The male fertility process involves the production of mature sperm and getting the sperm to reach and fertilize the egg. Although it may seem to be a simpler process than female fertility, male fertility also requires many conditions to be met: the ability to have and sustain an erection, having enough sperm, having enough semen to carry the sperm to the egg and having sperm of the right shape that move in the right way. A problem meeting any of these conditions contributes to infertility.
Like female infertility, male infertility can result from physical problems, such as testes that don’t make enough normal sperm, hormonal problems and lifestyle or environmental factors, including (but not limited to):
- Exposing the testes to high temperatures, which can affect the ability of the sperm to move and to fertilize an egg. For instance:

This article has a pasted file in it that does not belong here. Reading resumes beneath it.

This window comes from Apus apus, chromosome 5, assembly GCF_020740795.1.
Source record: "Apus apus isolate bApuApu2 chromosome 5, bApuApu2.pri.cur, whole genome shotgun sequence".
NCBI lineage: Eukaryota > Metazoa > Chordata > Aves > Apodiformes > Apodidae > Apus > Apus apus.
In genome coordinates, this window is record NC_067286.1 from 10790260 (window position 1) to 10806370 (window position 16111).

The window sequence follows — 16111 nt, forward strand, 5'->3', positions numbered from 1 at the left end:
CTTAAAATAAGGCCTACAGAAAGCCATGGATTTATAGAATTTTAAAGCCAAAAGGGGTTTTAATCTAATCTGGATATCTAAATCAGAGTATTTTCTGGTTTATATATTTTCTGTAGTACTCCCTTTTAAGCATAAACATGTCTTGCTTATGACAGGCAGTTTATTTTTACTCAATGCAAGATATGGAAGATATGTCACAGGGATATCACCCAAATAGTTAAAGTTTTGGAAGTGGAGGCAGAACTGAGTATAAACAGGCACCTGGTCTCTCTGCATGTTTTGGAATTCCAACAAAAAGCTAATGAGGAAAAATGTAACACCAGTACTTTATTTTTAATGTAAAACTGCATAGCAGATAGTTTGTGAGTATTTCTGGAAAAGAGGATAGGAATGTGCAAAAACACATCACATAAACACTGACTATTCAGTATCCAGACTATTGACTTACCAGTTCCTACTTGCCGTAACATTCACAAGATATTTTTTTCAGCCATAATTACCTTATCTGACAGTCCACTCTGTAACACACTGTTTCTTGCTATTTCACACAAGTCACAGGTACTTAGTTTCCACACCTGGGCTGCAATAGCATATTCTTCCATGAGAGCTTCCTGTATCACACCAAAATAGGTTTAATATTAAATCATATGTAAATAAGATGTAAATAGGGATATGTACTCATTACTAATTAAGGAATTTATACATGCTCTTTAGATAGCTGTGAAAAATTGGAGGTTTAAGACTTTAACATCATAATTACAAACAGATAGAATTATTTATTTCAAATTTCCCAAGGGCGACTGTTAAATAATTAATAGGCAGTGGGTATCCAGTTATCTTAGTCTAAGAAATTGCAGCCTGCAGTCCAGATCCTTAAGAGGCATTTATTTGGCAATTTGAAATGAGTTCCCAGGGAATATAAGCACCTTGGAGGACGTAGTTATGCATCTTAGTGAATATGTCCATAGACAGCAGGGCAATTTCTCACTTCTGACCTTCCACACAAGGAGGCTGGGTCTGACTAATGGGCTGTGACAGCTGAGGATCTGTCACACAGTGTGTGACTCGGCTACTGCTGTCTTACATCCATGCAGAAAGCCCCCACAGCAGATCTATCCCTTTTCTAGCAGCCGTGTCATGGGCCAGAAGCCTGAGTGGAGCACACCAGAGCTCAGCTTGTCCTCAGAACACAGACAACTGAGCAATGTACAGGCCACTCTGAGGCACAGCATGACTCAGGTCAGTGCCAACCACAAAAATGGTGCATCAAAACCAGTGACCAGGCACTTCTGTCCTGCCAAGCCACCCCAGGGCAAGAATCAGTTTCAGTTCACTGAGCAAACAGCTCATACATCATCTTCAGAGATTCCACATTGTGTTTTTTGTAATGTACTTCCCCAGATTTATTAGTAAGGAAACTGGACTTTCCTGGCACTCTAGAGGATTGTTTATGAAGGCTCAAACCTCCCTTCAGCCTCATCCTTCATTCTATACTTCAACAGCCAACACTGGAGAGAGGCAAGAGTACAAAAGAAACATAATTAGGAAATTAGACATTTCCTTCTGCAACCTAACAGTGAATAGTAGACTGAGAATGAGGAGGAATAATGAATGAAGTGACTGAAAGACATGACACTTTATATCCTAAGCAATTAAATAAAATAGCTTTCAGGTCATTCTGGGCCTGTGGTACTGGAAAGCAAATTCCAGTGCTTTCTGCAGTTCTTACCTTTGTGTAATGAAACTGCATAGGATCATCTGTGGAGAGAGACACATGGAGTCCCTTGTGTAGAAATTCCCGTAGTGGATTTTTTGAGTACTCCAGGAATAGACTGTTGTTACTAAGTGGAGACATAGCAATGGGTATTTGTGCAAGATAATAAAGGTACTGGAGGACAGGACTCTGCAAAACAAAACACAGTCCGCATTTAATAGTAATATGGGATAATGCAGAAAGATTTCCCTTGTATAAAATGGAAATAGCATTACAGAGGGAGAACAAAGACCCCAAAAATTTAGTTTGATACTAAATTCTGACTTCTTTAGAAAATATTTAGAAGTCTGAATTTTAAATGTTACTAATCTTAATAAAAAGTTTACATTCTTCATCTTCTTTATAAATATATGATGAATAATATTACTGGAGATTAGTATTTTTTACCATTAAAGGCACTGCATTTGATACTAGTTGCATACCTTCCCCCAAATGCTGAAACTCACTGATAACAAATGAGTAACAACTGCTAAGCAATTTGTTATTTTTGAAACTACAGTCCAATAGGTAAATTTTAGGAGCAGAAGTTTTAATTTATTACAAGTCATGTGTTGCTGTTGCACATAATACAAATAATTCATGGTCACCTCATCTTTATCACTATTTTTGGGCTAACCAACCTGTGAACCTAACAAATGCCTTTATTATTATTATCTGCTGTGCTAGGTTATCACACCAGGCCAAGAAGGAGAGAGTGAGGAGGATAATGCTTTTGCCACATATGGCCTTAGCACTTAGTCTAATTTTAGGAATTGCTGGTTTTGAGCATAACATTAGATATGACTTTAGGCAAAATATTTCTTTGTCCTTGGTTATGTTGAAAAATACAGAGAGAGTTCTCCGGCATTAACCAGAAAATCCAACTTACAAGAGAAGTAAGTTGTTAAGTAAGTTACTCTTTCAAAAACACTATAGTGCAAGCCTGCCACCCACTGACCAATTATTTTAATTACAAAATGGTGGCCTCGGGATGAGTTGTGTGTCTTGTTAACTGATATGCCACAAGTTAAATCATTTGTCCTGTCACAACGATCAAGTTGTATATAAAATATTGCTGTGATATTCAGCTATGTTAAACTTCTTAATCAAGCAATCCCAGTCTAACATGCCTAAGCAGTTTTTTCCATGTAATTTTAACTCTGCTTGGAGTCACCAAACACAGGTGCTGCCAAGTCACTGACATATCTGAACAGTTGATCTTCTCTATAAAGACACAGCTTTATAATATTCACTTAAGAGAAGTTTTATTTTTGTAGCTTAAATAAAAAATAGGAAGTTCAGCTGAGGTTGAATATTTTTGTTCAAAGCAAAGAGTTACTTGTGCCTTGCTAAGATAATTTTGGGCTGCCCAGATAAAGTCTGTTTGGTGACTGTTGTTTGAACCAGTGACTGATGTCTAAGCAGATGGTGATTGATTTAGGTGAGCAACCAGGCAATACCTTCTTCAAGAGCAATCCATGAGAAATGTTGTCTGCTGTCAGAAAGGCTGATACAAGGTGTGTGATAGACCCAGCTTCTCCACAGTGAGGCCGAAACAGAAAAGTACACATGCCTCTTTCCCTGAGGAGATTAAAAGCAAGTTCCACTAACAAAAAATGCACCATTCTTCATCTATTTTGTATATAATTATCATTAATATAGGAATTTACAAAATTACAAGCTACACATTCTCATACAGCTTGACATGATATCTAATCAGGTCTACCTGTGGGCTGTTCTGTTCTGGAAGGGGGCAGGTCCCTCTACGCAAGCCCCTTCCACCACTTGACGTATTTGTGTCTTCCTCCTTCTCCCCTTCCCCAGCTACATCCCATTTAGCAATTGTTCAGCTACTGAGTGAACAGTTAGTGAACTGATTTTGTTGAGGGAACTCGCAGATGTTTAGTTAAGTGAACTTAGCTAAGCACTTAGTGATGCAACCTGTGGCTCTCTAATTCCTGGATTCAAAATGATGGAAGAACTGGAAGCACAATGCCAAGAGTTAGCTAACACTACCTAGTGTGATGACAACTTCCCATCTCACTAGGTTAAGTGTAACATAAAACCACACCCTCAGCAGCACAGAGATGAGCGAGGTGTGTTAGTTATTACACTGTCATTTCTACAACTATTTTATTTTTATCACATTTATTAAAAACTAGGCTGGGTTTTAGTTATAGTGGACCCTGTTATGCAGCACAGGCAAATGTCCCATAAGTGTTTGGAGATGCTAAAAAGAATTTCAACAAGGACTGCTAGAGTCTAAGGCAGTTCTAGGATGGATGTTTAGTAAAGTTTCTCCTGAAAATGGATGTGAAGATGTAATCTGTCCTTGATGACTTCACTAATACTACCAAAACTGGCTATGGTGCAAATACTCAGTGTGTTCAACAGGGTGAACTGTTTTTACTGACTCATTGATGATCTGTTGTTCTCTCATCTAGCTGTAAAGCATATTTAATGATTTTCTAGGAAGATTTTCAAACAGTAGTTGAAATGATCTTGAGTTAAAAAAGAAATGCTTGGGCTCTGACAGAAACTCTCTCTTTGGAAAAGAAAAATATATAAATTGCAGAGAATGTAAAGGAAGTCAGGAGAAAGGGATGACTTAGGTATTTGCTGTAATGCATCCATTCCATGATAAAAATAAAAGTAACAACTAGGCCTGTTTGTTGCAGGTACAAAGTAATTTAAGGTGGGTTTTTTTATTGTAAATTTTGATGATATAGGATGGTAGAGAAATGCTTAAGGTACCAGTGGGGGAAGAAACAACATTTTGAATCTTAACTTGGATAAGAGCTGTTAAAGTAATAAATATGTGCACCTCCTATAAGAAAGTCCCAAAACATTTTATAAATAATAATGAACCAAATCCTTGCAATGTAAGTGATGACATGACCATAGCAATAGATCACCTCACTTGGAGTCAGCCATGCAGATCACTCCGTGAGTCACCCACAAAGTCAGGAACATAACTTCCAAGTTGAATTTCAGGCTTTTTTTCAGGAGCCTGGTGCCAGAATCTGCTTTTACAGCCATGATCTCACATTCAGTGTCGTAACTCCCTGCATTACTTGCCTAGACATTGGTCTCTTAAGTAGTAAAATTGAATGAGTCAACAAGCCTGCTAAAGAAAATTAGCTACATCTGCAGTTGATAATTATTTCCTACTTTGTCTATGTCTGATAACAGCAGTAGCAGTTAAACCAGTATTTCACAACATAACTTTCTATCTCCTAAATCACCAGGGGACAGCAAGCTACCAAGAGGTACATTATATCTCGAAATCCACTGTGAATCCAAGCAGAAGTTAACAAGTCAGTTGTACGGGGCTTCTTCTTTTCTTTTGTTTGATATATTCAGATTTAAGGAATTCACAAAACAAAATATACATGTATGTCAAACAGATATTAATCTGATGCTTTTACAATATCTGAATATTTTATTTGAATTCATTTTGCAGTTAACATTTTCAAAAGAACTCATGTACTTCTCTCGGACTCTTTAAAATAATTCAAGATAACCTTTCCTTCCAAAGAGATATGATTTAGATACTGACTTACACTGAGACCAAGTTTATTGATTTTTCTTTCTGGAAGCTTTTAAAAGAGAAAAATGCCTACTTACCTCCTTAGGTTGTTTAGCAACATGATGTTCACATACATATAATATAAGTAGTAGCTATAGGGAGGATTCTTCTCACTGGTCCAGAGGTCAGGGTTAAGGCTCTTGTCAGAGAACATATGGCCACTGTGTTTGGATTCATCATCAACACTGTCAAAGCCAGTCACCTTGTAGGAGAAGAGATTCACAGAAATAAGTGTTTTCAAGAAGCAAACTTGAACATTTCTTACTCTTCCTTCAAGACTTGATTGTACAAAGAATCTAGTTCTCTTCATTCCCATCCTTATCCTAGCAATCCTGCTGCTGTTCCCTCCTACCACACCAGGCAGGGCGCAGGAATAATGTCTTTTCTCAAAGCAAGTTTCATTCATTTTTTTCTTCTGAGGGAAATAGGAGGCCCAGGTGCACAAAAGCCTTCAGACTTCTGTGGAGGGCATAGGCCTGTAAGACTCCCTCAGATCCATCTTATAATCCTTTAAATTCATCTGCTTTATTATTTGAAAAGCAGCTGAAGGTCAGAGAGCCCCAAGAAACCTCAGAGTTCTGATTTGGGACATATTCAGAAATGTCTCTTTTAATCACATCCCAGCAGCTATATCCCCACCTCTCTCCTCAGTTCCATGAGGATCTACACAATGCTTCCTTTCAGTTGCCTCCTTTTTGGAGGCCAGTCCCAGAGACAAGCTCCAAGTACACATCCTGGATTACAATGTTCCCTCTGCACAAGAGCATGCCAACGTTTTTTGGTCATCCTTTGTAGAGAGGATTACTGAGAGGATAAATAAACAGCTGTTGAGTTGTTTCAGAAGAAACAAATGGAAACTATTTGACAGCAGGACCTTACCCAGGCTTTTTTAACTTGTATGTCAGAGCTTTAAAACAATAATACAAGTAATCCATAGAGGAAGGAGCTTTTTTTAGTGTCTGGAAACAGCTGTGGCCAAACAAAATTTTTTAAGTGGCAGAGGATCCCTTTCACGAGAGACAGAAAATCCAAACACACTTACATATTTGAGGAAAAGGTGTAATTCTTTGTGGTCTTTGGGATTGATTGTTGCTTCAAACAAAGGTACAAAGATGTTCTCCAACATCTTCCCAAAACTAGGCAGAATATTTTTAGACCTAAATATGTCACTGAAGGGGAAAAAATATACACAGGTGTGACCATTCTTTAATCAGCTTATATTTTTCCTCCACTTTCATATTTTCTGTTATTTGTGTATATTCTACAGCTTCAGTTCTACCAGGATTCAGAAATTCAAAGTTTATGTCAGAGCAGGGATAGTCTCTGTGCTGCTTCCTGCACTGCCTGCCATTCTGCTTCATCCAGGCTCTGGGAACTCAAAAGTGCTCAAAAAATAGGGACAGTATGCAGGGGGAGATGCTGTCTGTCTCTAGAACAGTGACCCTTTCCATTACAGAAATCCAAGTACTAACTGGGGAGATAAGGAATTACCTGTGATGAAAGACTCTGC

- Cryptorchism is a condition where the testes do not descend into the scrotum. Although it does not usually affect the ability to have and sustain an erection, cryptorchism means that the testes are still inside the body cavity, which has a higher temperature than the external scrotum.
- Tight underwear — For some men, wearing tight underwear can also increase the temperature of the testes.
- Smoking, drugs and alcohol
- Environmental toxins